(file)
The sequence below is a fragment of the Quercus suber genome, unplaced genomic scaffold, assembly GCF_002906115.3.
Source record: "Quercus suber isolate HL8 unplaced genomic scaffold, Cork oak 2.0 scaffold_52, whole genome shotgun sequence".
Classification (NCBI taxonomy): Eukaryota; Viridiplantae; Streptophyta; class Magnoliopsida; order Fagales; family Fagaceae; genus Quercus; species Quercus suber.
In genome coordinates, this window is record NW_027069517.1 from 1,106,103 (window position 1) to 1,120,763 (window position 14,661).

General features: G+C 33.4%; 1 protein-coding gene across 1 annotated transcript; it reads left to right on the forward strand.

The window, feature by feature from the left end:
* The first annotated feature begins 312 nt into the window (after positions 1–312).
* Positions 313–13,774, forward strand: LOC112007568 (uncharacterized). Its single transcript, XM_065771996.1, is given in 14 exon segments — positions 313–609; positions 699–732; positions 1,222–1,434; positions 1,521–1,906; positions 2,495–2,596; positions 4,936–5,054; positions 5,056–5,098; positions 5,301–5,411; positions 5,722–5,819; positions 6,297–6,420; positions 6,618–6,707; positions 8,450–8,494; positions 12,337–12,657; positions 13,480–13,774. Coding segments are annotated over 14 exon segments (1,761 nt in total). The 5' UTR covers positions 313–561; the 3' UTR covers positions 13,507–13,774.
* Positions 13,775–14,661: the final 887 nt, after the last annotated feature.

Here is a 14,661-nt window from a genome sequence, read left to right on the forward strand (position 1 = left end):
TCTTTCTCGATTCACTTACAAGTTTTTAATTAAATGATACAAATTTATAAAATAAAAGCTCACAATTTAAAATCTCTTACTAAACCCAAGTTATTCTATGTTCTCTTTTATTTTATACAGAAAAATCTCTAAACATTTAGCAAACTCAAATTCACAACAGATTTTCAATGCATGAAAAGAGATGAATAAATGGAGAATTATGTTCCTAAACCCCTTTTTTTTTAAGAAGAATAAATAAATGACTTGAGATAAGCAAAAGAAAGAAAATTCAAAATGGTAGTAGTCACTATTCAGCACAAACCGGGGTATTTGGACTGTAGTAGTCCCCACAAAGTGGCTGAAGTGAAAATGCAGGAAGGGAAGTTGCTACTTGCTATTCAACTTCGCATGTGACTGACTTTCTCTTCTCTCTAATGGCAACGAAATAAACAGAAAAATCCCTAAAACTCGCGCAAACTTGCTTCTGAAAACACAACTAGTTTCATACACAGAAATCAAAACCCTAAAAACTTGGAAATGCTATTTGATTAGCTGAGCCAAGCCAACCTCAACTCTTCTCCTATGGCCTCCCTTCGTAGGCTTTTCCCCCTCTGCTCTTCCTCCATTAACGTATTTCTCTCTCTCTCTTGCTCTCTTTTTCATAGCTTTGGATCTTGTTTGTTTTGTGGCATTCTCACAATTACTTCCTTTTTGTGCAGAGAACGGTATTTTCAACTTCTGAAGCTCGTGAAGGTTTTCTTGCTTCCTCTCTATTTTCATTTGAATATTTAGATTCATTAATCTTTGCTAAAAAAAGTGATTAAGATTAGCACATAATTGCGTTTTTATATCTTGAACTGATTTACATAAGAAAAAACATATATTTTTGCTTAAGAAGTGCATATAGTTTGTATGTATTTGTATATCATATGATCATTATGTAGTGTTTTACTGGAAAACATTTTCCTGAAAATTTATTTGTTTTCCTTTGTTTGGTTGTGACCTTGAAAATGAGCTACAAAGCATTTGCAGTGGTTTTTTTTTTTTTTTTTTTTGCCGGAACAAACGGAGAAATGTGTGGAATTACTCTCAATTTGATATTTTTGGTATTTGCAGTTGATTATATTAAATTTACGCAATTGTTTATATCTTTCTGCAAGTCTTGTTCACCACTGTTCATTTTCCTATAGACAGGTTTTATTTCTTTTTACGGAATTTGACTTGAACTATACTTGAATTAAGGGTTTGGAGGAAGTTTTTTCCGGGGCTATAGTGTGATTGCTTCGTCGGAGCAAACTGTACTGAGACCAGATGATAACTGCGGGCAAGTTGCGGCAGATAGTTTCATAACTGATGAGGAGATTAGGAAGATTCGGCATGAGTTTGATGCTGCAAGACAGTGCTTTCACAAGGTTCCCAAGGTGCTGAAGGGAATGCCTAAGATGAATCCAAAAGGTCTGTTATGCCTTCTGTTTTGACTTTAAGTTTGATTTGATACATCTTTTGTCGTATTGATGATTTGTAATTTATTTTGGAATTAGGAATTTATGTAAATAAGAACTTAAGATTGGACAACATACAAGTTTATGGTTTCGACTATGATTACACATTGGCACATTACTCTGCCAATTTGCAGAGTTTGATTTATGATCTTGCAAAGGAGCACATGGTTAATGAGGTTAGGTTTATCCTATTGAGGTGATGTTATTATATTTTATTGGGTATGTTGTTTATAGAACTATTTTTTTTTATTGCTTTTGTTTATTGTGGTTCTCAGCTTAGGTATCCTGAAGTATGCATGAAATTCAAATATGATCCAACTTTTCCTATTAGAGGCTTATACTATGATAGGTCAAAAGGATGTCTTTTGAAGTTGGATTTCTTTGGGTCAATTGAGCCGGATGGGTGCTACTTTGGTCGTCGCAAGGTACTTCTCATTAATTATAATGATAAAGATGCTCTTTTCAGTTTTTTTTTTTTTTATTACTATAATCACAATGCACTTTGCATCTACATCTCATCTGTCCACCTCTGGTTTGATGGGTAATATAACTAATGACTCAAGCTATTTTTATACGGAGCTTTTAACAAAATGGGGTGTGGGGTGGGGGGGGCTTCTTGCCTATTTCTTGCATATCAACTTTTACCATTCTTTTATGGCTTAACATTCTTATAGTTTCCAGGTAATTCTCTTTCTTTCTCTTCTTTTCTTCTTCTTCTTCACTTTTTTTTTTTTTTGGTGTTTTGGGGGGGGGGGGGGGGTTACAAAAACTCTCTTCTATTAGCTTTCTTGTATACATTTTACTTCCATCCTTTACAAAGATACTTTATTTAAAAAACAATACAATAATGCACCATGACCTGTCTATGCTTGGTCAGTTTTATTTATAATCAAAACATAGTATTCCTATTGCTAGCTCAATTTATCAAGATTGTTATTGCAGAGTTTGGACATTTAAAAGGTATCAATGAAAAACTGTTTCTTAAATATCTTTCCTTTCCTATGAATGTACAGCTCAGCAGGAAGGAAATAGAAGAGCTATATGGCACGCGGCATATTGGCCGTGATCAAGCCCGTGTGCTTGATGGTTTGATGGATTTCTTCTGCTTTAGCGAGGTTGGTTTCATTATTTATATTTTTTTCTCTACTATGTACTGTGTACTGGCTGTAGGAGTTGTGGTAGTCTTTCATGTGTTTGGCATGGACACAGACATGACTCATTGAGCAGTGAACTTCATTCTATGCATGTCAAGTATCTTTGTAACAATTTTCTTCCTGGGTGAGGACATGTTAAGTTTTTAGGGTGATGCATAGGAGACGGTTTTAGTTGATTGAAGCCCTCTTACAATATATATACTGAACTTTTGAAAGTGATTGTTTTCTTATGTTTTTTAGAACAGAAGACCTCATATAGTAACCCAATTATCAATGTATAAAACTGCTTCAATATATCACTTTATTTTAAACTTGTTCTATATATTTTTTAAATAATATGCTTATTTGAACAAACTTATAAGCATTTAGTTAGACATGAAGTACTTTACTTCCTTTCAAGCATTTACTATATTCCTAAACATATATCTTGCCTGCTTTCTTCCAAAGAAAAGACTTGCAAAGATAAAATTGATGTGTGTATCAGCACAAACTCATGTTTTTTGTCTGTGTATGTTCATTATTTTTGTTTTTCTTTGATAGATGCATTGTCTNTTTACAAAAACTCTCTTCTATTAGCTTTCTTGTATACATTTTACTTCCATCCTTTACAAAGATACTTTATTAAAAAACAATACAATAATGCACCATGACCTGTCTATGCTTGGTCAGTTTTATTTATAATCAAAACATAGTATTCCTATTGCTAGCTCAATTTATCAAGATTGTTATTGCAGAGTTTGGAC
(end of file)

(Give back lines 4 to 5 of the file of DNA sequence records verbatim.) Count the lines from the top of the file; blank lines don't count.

In genome coordinates, this window is record NW_027069517.1 from 1,106,103 (window position 1) to 1,120,763 (window position 14,661).

General features: G+C 33.4%; 1 protein-coding gene across 1 annotated transcript; it reads left to right on the forward strand.